Press Release of the Exhibition
Muntadas (born in Barcelona 1942) exhibits for the rst time at Cristina Guerra Contemporary Art, in Lisbon. The exhibition Spectacle / Power / Mass Media presents works from the 1990’s to the 2010’s, most of them never shown before in Portugal.
Muntadas’ multidisciplinary practice explores and analyses the social, political and anthropological phenomena of our world, in order to reveal the way in which reality is con gured and controlled by the mass media. His work uncovers the power mechanisms that support the systems of persuasion by using the same strategies of the mass media.
Muntadas rejects a linear reading of the present and proposes a history that is a combination of multiple events, including memories of the past and visions of the future.” Michael Tarantino; Artforum, Feb. 1995
Two works from the 90s are based on the analysis of gesture as a symbol of power. Portraits is a series of silkscreen prints exploring discourses in front of cameras with images taken from the media of public gures addressing an audience, one of the most recurrent images in the media landscape. The super enlarged images focus on the act of talking, isolating the mouth and the microphone, suspending the action and making any reference to the identity of the public gure, to the location and the event disappear. The microphone becomes a symbol and a prosthesis of power. On the other hand, Architektur/ Räume /Gesten II is a photo collage series focusing on the relationship between a hand gesture, the interior space for decision-making space and the exterior of an urban building. The combination of the images in this tryptic unfolds to establish relationships between gestures of authority, agreement, consensus and imposition, boardrooms designed speci cally for people who control a company to meet and take decisions, and architecture as a representation of the economic and political power in post-industrial society.
The sphere of spectacle is re ected upon in three works based on football, investigating topics such as mass events, identity, violence and sport. They belong to the series On Translation which analyses the concept of ‘translation’ from wide-ranging perspectives, tackling linguistics, as well as economic, political and cultural issues. Football has become one of the biggest mass media spectacles in the world followed by millions of viewers, feeding the lucrative sports business. There are various packagings and rules for the way in which the ‘spectacle’ is presented by the producers and managers, to send messages to the audience. In international competitions played by national teams, there is the ritual of singing the national anthem at the beginning of the match. On Translation: Hinmes discloses the different social behaviours of the players during that moment in order to re ect on patriotism, colonization and globalization.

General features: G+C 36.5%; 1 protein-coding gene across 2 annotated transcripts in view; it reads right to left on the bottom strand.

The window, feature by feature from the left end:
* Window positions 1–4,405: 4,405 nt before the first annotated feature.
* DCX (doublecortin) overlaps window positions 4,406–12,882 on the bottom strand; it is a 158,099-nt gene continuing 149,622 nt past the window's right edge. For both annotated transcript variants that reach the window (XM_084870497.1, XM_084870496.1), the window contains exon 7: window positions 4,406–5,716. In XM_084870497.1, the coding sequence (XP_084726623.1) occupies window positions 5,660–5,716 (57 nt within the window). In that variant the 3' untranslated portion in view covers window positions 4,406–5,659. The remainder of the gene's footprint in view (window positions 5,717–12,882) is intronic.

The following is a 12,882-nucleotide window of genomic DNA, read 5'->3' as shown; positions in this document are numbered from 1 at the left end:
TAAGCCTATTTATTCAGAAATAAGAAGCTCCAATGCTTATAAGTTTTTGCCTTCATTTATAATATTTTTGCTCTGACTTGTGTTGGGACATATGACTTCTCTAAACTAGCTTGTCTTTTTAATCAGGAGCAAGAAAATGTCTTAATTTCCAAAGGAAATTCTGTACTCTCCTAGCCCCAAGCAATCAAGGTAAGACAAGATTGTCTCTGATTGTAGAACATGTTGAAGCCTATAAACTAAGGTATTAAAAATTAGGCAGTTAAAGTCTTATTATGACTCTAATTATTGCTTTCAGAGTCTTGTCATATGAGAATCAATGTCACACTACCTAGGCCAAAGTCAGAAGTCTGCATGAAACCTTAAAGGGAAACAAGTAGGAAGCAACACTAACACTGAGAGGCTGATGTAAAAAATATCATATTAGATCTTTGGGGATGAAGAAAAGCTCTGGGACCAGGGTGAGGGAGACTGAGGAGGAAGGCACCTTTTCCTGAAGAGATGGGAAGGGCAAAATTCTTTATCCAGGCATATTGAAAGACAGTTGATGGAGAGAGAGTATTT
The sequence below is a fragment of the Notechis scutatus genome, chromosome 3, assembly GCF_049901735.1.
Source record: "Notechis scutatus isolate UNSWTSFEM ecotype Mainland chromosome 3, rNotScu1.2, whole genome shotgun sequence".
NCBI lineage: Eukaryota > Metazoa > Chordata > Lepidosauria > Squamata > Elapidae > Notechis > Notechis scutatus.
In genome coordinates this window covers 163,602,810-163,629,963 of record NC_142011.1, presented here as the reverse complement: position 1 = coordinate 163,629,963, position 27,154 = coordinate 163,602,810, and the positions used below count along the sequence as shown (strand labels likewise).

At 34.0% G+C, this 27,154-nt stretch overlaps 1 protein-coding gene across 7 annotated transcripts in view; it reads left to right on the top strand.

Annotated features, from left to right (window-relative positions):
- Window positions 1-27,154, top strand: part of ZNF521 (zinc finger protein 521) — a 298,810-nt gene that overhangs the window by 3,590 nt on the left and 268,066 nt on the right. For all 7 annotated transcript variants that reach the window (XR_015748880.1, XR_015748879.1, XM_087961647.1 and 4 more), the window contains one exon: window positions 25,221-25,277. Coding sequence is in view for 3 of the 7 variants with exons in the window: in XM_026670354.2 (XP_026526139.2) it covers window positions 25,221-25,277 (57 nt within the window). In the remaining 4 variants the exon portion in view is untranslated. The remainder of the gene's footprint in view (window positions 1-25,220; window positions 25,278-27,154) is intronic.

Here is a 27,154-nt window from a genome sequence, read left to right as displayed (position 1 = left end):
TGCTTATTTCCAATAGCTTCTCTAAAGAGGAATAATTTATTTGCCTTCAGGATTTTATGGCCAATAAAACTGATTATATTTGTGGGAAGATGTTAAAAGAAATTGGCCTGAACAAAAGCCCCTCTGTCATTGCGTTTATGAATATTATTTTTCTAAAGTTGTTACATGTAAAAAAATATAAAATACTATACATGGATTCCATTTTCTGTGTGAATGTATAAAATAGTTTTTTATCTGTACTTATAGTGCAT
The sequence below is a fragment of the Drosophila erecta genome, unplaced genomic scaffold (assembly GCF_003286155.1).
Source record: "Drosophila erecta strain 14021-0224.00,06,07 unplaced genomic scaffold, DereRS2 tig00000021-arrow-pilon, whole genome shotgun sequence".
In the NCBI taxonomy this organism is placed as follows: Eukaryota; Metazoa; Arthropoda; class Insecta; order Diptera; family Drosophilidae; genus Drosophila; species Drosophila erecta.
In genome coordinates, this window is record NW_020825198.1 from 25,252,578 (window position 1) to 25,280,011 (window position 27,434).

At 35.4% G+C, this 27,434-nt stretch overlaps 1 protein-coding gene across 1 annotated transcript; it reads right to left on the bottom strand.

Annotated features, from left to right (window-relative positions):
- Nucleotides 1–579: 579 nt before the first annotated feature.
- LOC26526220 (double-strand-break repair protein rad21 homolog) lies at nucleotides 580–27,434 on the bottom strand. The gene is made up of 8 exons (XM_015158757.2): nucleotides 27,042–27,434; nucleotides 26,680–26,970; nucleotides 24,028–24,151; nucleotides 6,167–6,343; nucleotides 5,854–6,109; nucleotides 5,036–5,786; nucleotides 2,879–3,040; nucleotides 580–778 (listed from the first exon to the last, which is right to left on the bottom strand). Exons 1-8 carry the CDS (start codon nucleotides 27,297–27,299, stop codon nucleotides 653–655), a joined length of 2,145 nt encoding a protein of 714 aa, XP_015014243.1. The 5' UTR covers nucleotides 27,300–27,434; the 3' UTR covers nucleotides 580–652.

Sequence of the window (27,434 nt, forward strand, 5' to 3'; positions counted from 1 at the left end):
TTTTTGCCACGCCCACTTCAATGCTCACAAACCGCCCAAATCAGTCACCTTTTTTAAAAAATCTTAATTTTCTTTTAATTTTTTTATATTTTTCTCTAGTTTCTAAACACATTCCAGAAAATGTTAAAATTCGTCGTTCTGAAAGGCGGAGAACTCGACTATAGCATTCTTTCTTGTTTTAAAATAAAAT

One of the most exciting moments in a football match is when a goal is scored. On Translation: Celebracions makes manifest a chain of such reactions and rituals, re ecting on the personal, intimate and almost erotic reactions between the players as well as on the universal phenomena of interaction between the player and the sports fans. The International Federation of Association Football (FIFA) is responsible for the organisation of the international tournaments and their rules. On Translation: FIFA 2014 is a mural of different images related to football, presented during the 2014 FIFA World Cup Brazil where advertising, fanaticism, violence and control to point to the ip side of ‘spectacle’.
Antoni Muntadas was born in Barcelona in 1942 and has lived in New York since 1971. Through his works he addresses social, political and communication issues such as the relationship between public and private space within social frameworks, and investigates channels of information and the ways they may be used to censor or promulgate ideas. His projects are presented in different media such as photography, video, publications, the Internet, installations and urban interventions.
Muntadas has taught and directed seminars at diverse institutions throughout Europe and the United States, including the National School of Fine Arts in Paris, the Fine Arts Schools in Bordeaux and Grenoble, the University of California in San Diego, the San Francisco Art Institute Cooper Union in New York, the University of São Paulo, and the University of Buenos Aires. He has also been invited as a resident artist and consulting advisor at various research and education centers including the Visual Studies Workshop in Rochester, the Banff Centre in Alberta, Arteleku in San Sebastian, The National Studio for Contemporary Arts Le Fresnoy, and the University of Western Sydney. Antoni Muntadas has been a visiting professor at the Visual Arts Program in the School of Architecture at MIT in Cambridge from 1990 to 2014. He is currently teaching at at the Veneto Institute of Architecture in Venice.
Muntadas has received several prizes and grants, including those of the John Simon Guggenheim Memorial Foundation, the Rockefeller Foundation, the National Endowment for the Arts, the New York State Council on the Arts, Arts Electronica in Linz, Laser d’Or in Locarno, the Premi Nacional d’Arts Plàstiques awarded by the Catalan Government and the Premio Nacional de Artes Plásticas 2005. One of his most recent awards is the Premio Velázquez de las Artes Plásticas 2009 granted by the Spanish Ministry of Culture.
His work has been exhibited in numerous museums, including The Museum of Modern Art in New York, the Berkeley Art Museum in California, the Musée Contemporain de Montreal, the Museo Nacional Centro de Arte Reina Sofía in Madrid, the Museo de Arte Moderno in Buenos Aires, the Museu de Arte Moderna in Rio de Janeiro and the Museu d’Art Contemporani de Barcelona, while other international events in which he has presented work are the VI and X editions of Documenta Kassel (1977, 1997), the Whitney Biennial of American Art (1991), the 51st Venice Biennial (2005) and those in São Paulo, Lyon, Taipei, Gwangju and Havana.